Sisterly love

Have you ever looked at something you love, studied it’s features carefully, looked deep into it’s eyes and held it’s hand and said ‘I can’t do this on my own’?

I was like that with the allotment on Saturday. The place has always been weedy and I’ve never been able to keep on top of it. Usually looking down on the plot it doesn’t really matter as I’m happy to be there and there’s always something to celebrate or be pleased with. But I couldn’t do that over the weekend. All I saw were weeds and the sheer size of the project. It made me want to cry. What made matters worse was old Joe in the next door plot had just finished clearing both his plots and they now looked perfect.

Oh, don’t worry, I’m not feeling entirely sorry for myself. I’m annoyed too. This is mainly my own doing – procrastination is a terrible thing – but even if I did spend all my spare time down the plot, to do this on my own would always be an uphill struggle (again I realise that gardening is never easy work, but it could be easier). I have to admit to the fellow bloggers who have their own allotment partners, I’m rather jealous of you. The few times I’ve had help on the lottie have been brilliant, with double the work being done, good conversation and a good dose of moral support. (this is, of course, not a bad word about Dave with all of this, nor is it a non too subtle hint for him to come out more. He made it quite clear from the start that as someone who doesn’t like vegetables, growing or eating them, he wouldn’t help out, which is fair enough really.)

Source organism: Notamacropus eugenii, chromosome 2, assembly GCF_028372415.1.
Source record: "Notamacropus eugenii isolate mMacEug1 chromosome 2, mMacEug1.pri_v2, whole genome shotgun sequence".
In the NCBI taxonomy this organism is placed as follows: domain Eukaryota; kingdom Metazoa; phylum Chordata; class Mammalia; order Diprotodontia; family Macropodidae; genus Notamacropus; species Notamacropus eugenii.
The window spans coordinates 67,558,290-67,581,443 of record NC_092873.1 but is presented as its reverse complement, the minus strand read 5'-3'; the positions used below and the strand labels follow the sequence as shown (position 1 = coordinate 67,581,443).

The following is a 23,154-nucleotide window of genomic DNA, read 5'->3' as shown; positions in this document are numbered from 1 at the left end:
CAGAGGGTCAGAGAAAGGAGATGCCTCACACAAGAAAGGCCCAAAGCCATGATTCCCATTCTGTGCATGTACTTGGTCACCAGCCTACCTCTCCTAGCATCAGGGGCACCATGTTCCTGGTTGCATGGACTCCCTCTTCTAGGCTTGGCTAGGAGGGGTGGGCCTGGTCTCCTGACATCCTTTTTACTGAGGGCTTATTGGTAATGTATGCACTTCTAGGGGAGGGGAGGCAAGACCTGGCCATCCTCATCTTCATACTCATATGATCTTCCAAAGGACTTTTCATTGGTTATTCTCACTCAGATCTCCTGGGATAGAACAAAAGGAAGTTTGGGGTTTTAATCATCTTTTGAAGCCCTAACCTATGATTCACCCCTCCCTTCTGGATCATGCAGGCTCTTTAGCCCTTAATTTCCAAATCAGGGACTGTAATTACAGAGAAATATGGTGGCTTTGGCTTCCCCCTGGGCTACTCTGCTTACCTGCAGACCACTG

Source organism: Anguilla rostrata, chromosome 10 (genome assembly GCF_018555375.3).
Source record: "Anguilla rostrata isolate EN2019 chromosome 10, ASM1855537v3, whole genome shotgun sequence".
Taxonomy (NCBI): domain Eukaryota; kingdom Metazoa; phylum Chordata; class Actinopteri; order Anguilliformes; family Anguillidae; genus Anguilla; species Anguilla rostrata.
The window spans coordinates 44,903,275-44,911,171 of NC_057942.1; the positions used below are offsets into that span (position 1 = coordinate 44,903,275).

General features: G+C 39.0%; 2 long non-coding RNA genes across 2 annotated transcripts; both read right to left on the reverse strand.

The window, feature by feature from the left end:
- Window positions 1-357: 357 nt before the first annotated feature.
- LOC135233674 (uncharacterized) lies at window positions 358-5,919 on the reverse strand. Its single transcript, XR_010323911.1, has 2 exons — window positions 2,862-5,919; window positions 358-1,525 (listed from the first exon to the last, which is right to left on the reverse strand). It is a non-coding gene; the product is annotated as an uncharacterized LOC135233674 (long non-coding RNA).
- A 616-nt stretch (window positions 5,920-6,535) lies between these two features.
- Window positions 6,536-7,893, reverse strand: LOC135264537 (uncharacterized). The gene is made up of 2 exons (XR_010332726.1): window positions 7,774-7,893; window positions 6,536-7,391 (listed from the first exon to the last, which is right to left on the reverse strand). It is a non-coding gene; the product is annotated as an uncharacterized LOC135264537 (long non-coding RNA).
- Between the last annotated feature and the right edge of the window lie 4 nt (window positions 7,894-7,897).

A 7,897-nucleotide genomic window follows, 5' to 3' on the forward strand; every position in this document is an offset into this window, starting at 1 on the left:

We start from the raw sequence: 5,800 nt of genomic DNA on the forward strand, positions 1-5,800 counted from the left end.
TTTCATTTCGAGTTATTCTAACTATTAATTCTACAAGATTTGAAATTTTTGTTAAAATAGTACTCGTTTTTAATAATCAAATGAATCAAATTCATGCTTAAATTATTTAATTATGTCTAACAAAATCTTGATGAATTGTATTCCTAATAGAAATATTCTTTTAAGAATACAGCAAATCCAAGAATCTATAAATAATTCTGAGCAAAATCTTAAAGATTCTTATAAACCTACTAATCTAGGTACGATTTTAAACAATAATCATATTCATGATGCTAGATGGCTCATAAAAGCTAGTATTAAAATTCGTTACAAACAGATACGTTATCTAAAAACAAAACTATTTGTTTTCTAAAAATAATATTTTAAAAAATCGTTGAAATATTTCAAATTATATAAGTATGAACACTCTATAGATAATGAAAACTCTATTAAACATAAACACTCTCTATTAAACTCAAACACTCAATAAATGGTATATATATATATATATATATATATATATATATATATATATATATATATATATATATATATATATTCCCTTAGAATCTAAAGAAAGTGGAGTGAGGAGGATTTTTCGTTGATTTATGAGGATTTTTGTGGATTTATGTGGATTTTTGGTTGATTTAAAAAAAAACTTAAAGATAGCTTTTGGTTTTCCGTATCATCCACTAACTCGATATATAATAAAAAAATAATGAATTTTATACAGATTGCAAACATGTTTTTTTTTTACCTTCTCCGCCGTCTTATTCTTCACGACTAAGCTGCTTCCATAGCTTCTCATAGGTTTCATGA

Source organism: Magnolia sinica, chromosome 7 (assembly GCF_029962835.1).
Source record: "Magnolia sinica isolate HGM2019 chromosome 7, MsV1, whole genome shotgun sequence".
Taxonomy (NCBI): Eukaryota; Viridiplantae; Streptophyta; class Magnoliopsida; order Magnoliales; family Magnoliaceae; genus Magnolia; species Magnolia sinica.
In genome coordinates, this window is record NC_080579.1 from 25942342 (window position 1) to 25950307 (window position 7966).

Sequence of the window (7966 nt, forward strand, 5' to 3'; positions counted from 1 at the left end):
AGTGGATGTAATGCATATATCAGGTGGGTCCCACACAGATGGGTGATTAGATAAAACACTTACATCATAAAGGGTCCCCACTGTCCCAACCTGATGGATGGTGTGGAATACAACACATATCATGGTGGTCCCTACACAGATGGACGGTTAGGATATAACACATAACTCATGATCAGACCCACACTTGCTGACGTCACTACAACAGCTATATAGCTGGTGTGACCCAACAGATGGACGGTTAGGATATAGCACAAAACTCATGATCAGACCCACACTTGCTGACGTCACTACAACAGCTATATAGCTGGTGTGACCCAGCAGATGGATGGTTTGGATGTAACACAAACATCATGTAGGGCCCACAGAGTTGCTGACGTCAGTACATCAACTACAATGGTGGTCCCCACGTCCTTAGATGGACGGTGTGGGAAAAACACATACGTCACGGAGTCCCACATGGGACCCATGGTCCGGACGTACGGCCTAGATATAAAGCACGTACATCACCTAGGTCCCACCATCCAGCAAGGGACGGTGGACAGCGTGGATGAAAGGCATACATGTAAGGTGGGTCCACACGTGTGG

So on Saturday night I was thinking and wishing that I had one of these allotment partners. Someone who would gladly pop down to the allotment and water the plants, dig and prepare beds without (a huge amount of) complaint and, most importantly, share the love of the food being produced. It was then I realised I was being completely stupid and ignorant and really quite ungrateful. I already had an allotment partner.

But i’m getting ahead of myself. I’ve yet to tell you what i did down the plot.